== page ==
Growing up in a small town isn't everyone's dream, and it wasn't necessarily mine either, but it was my reality. I come from a town where everyone knows everyone, whether you know them personally or through a mutual friend. No trip to the grocery store is complete without running into your neighbour or someone you know from high school. I learned the "who's who" of the town at a young age, and knew that I would be surrounded by those people while I was growing up, whether I liked them or not.
As a teenager in high school, I didn't particularly care for the town I lived in and I couldn't wait to escape to college. I didn't like the fact that other people I rarely associated with probably knew everything about my personal life. I didn't appreciate when parents would gossip about their kids or their kid's friends, nor did I love when I or anyone I was close with became the centre talking point. I felt trapped in my negative thoughts and desperately longed after the idea of leaving.
When it was finally time for me to pack up and move away, I felt an overwhelming amount of sadness to leave.
But as time passed I grew to appreciate little things about my hometown. I loved when the sunset turned the sky into a canvas of pinks and purples. I was excited when local events, like the seafood festival or the fair, came to town. I smiled when the cashier at the grocery store was friendly, asking how my family was doing and if I had a chance to try the new restaurant that just opened down the street.
When it was finally time for me to pack up and move away, I felt an overwhelming amount of sadness to leave. It was weird to graduate high school and say goodbye to my classmates who I quite literally grew up with. I dreaded every goodbye, no matter who I was saying it to. For the longest time I didn't understand why I felt uneasy about leaving, but now I realise that I felt emotionally confused because I planted such strong roots in the town where everyone knew my name. I knew that no matter where I lived next, this town would always be my home.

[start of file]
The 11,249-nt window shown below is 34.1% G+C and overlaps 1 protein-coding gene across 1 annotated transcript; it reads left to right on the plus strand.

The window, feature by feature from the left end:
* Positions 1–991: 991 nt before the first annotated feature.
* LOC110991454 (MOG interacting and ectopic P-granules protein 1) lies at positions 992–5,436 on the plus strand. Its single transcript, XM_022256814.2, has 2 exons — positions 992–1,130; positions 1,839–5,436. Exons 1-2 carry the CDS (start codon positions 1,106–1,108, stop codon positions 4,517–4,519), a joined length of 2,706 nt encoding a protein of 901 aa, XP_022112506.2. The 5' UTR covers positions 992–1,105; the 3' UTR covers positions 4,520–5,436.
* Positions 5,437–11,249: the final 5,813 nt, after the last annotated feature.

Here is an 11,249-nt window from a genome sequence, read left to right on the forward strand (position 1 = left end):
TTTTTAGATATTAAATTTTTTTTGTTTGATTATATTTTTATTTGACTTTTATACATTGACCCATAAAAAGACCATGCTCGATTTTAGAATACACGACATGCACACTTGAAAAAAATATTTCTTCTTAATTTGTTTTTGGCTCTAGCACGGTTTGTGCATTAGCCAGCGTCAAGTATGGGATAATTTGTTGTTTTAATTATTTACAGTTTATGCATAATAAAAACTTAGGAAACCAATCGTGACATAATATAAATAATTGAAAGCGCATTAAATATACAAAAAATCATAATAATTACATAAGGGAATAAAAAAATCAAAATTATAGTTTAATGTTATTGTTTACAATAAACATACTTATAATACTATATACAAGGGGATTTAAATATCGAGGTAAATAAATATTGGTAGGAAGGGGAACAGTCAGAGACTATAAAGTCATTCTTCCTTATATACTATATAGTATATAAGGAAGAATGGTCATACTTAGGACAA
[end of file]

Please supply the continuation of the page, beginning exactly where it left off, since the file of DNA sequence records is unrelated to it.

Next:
I could go on and on about how it's beneficial to leave the town you grew up in. You can't expect to experience all walks of life if you stay in the same spot forever, and you're doing yourself a disservice if you don't get out and explore the incredible world we live in. There's one thing about my town that makes it special, though. When I left, I realised what a strong community I had been a part of. Even though my town may not offer endless amounts of thrill and excitement, it does offer an endless amount of love and support. The sense of community that I feel when I'm home is overwhelming. Yes, everyone might know my personal business — and that does bother me at times — but that can also mean people are willing to help you out if you need it.
When I was in elementary school, my teachers and coaches were often the parents of my friends. Having these role models to look up to and listen to throughout my life made me feel safe and secure. I may not have realised it then, but I definitely realise now that the adults in my life look at me as their own. They want the best for me and my peers, and they won't ever stop encourageing me.
I don't think I would have the strong friendships I have now without growing up in my town. I've been lucky enough to call the same two women my best friends for my entire life. We grew up together, we've been with each other through thick and thin, and we've seen each other transform into the young women we are now. Without the bond I have with them, I'm not sure what my life would be like. I can think of several other people who have this same kind of bond with their friends, and it's all thanks to our home.
My small town taught me the importance of being there for each other, even when the going gets tough. The friendly faces I would see around town taught me to always be kind, no matter who I'm talking to. I learned how to be active in the community I lived in, whether it be through volunteering or supporting others in their efforts to make a difference. Most of all, I learned not to measure the significance of people by their successes in life, but instead by the consistent support and outpouring of love they offer to others. Without my small town, I wouldn't be who I am today, and I'm pretty proud of who I've become.